The ANCA this week decided to endorse Barack Obama as the Democratic Presidential candidate who can change “the ways of Washington” when it comes to issues of concern for Armenian-Americans and the anti-genocide community in the U.S. The decision was made because the ANCA, and the Armenian-American community on the whole, are sick and tired of the ways of Washington—the way continuous administrations have insulted the memory of the victims of the genocide and the ever-dwindling numbers of genocide survivors by trivializing their suffering. These survivors have since become citizens of this country, have fought and struggled for this nation, while their presidents—leaders of the free world—have yet to validate their history.

The Armenian-American community—and, we believe, every informed and concerned citizen of this country—cannot help but be sick and tired of how the ways of Washington and the ways of Ankara merge when it comes to denial, the falsification and complete disregard to the suffering of an entire people.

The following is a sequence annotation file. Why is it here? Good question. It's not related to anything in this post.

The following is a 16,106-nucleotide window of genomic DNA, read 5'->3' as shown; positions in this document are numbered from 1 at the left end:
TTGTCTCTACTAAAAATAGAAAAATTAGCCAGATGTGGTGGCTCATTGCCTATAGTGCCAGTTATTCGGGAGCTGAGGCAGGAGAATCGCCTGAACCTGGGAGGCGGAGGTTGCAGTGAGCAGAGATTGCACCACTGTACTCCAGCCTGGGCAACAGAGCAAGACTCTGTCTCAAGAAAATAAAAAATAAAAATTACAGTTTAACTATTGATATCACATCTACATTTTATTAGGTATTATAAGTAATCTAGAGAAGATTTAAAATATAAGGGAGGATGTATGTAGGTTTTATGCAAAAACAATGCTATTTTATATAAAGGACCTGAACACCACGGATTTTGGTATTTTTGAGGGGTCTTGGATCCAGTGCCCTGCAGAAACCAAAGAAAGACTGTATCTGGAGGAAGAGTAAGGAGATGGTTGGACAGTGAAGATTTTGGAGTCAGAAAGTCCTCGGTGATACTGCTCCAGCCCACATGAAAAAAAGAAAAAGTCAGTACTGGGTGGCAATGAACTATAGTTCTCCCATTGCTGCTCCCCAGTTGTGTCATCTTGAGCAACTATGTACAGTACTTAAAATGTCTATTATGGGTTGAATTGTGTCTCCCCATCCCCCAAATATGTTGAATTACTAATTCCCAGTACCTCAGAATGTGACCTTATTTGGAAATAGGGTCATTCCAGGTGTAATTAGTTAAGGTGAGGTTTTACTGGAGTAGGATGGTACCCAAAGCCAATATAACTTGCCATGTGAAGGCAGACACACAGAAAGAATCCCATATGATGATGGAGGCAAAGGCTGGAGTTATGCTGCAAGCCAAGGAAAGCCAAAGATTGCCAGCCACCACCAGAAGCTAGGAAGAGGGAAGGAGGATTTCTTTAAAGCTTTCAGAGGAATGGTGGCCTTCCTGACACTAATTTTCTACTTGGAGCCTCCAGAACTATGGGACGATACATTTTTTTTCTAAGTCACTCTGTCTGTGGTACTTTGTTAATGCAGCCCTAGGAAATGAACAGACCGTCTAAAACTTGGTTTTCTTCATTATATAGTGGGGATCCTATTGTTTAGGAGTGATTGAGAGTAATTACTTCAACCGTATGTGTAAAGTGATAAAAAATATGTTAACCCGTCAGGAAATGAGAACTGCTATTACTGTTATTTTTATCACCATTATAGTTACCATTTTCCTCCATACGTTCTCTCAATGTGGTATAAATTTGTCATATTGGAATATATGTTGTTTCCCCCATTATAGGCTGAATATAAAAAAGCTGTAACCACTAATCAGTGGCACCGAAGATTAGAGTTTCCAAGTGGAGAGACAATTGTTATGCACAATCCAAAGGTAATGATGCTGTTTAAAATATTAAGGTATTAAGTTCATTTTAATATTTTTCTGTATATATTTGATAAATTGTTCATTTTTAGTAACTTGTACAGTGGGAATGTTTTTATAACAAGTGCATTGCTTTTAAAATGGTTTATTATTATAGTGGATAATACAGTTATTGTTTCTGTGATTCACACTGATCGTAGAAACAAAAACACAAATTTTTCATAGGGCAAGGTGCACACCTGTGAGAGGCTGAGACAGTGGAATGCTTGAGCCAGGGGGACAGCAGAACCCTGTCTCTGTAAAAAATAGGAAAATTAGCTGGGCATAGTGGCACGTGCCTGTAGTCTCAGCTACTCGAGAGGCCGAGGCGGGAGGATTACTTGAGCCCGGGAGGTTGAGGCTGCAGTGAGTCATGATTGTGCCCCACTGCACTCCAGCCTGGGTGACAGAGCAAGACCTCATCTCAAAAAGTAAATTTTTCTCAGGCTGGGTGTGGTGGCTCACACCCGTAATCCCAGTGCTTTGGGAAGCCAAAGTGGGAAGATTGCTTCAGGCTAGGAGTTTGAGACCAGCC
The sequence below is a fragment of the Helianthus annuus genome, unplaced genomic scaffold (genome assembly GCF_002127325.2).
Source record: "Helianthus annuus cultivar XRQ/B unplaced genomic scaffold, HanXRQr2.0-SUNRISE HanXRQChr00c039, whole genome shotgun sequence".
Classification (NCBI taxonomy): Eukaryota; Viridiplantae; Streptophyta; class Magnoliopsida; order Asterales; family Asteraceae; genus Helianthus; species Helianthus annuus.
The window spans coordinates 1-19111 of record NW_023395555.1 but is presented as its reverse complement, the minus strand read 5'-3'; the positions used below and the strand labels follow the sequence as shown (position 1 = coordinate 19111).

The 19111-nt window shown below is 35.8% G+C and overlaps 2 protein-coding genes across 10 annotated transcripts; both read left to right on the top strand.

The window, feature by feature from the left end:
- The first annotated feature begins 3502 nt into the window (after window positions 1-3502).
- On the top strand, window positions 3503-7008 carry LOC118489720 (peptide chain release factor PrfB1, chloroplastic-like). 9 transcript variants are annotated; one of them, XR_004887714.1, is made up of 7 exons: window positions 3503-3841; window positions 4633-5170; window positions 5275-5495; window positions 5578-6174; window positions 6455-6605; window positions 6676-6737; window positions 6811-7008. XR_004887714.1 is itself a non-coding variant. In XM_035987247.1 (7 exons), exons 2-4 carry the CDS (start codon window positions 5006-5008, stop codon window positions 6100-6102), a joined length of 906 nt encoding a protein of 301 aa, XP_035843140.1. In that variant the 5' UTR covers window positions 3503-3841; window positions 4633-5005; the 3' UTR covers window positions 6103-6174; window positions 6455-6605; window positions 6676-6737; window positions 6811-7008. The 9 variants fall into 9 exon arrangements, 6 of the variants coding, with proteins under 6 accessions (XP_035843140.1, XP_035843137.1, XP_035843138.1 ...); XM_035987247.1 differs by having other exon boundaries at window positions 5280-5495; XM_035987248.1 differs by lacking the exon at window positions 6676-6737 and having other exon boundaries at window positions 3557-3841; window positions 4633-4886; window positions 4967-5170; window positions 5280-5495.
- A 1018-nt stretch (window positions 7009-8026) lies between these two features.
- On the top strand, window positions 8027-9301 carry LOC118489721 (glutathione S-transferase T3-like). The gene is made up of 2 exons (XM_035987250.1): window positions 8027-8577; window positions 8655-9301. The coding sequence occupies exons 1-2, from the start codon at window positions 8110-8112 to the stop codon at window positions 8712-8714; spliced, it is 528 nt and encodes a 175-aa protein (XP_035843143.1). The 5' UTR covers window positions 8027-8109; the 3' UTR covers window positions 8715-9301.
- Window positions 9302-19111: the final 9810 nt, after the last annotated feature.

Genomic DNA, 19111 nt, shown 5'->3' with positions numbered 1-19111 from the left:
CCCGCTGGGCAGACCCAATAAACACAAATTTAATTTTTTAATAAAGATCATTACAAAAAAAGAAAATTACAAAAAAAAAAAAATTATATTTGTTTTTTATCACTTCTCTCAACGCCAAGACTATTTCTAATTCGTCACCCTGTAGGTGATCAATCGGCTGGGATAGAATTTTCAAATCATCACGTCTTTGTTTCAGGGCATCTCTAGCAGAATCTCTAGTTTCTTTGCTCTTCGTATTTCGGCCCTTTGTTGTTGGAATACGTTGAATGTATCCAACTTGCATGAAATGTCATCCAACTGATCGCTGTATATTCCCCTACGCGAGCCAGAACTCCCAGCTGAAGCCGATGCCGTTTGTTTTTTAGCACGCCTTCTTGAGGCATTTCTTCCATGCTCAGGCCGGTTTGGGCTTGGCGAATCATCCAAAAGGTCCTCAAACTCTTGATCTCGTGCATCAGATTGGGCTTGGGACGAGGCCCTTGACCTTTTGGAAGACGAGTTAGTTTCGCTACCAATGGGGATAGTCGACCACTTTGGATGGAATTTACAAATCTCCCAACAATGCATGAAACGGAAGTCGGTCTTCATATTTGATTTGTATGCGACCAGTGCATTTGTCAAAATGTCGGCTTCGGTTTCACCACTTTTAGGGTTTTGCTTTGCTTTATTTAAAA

The Armenian-American community is also sick and tired of the way the Bush Administration has treated Armenia and the Karabakh question, succumbing more often than not to policies dictated by a country considered to be America’s ally—Turkey.

For all these, and many other reasons, America deserves a leader…America deserves a leader who will not say, “It is not the right time” when it comes to recognizing genocide.America deserves a leader who will not say that there’s “more important work to do” for Congress than setting the historical record straight.

America deserves a leader who will stand up against human rights violations, atrocities and genocide, whether past or present, whether committed by allies on enemies.

America deserves a leader who says, “I’m asking you to believe. Not just in my ability to bring about real change in Washington… I’m asking you to believe in yours.”

And, finally, America deserves a leader who says, “America deserves a leader who speaks truthfully about the Armenian Genocide and responds forcefully to all genocides. I intend to be that President.” And stands by what s/he says. We look to Barack Obama to be that leader.